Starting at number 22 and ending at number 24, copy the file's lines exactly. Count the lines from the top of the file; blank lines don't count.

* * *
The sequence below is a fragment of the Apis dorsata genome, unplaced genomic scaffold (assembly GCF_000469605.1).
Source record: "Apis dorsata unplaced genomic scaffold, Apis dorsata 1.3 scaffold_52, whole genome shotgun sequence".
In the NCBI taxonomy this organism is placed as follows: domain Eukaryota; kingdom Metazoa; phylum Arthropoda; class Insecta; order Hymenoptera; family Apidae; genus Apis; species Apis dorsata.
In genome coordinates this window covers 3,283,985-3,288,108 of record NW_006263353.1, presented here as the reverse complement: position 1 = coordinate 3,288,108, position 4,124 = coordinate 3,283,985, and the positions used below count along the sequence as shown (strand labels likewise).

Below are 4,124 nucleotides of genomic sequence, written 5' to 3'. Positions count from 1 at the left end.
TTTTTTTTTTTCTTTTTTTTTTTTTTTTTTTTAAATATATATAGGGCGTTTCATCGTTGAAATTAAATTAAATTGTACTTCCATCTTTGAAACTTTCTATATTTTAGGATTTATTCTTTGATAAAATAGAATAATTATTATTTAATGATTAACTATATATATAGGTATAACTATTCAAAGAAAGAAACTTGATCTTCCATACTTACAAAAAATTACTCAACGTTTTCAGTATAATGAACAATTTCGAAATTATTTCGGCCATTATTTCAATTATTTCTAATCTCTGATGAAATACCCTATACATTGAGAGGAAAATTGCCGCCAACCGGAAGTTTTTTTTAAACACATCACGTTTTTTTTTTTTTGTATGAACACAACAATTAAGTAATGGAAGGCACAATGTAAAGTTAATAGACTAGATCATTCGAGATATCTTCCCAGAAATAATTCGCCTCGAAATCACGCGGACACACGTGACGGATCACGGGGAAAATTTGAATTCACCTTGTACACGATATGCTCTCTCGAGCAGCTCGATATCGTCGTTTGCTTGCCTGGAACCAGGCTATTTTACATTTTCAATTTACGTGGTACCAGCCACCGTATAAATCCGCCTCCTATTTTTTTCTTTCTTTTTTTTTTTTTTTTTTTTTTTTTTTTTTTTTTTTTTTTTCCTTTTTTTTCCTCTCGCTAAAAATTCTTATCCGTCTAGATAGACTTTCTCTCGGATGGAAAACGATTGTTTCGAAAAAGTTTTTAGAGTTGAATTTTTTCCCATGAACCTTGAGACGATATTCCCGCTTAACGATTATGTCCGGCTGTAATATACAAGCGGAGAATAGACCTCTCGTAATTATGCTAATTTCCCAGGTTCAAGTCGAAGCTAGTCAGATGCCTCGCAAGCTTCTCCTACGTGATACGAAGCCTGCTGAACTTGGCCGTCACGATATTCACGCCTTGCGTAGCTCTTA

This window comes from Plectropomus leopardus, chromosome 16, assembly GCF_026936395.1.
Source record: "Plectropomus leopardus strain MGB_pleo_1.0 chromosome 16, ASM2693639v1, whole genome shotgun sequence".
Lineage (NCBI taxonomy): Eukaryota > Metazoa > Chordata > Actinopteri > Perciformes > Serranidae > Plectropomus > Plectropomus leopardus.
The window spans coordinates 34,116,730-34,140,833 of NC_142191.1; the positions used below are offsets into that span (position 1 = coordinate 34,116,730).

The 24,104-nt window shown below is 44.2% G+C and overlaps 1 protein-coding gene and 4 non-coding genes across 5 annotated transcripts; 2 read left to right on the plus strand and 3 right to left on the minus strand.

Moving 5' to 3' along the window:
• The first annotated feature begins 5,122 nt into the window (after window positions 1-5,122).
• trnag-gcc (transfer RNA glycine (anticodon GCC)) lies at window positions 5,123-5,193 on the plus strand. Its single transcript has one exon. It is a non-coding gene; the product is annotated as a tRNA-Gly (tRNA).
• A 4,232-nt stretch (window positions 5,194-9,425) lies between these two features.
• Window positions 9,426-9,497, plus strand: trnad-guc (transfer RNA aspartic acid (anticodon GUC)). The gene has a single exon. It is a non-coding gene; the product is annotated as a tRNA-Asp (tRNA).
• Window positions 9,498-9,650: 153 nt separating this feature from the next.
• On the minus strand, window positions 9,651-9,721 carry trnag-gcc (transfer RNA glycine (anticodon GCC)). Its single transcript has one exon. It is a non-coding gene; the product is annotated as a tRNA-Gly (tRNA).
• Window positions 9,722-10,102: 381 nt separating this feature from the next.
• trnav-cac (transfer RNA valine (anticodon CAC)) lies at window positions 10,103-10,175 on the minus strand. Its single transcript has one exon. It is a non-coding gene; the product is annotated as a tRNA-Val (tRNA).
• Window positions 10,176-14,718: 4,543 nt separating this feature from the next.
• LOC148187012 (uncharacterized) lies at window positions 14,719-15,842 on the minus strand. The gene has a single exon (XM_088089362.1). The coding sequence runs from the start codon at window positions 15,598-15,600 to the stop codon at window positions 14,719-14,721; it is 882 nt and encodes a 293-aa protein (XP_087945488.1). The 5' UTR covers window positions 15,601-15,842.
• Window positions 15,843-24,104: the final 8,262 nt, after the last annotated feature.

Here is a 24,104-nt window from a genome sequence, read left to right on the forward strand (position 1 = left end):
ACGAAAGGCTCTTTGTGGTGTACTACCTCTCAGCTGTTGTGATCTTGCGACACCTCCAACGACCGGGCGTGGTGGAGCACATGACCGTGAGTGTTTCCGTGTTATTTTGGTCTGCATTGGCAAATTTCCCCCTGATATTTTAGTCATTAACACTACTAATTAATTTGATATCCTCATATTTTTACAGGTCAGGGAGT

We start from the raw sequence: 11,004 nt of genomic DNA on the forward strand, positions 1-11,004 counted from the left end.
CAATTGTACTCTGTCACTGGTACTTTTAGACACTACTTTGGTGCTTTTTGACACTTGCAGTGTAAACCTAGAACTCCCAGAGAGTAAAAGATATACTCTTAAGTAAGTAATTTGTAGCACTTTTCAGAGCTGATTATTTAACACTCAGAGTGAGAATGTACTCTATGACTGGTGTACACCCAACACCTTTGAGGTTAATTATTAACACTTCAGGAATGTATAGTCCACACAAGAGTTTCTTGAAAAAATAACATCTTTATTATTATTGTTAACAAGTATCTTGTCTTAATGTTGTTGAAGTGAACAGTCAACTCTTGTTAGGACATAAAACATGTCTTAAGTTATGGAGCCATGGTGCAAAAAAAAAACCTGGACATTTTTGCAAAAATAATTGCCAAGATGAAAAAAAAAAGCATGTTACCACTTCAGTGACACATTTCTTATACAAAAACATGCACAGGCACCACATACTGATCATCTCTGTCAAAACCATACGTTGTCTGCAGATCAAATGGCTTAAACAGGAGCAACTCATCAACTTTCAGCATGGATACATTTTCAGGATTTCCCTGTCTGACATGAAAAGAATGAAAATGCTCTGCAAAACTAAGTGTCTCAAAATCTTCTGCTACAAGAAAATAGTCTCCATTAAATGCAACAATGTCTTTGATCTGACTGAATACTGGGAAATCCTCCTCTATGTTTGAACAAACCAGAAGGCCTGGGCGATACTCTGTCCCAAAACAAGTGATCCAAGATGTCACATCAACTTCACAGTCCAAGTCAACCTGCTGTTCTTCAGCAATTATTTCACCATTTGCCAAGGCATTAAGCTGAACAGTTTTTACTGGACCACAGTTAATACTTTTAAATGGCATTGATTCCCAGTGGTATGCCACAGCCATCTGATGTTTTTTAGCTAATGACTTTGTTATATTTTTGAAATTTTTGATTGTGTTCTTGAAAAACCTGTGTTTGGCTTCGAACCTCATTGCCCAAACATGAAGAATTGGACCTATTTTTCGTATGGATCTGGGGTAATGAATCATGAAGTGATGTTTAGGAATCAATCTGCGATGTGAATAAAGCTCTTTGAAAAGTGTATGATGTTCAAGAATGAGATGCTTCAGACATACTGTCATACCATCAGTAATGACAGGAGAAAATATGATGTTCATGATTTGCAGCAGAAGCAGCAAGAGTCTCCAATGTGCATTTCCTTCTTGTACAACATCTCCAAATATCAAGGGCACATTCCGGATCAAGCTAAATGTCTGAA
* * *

• LOC148187012 (uncharacterized) lies at window positions 14,719-15,842 on the minus strand. The gene has a single exon (XM_088089362.1). The coding sequence runs from the start codon at window positions 15,598-15,600 to the stop codon at window positions 14,719-14,721; it is 882 nt and encodes a 293-aa protein (XP_087945488.1). The 5' UTR covers window positions 15,601-15,842.
• Window positions 15,843-24,104: the final 8,262 nt, after the last annotated feature.

Here is a 24,104-nt window from a genome sequence, read left to right on the forward strand (position 1 = left end):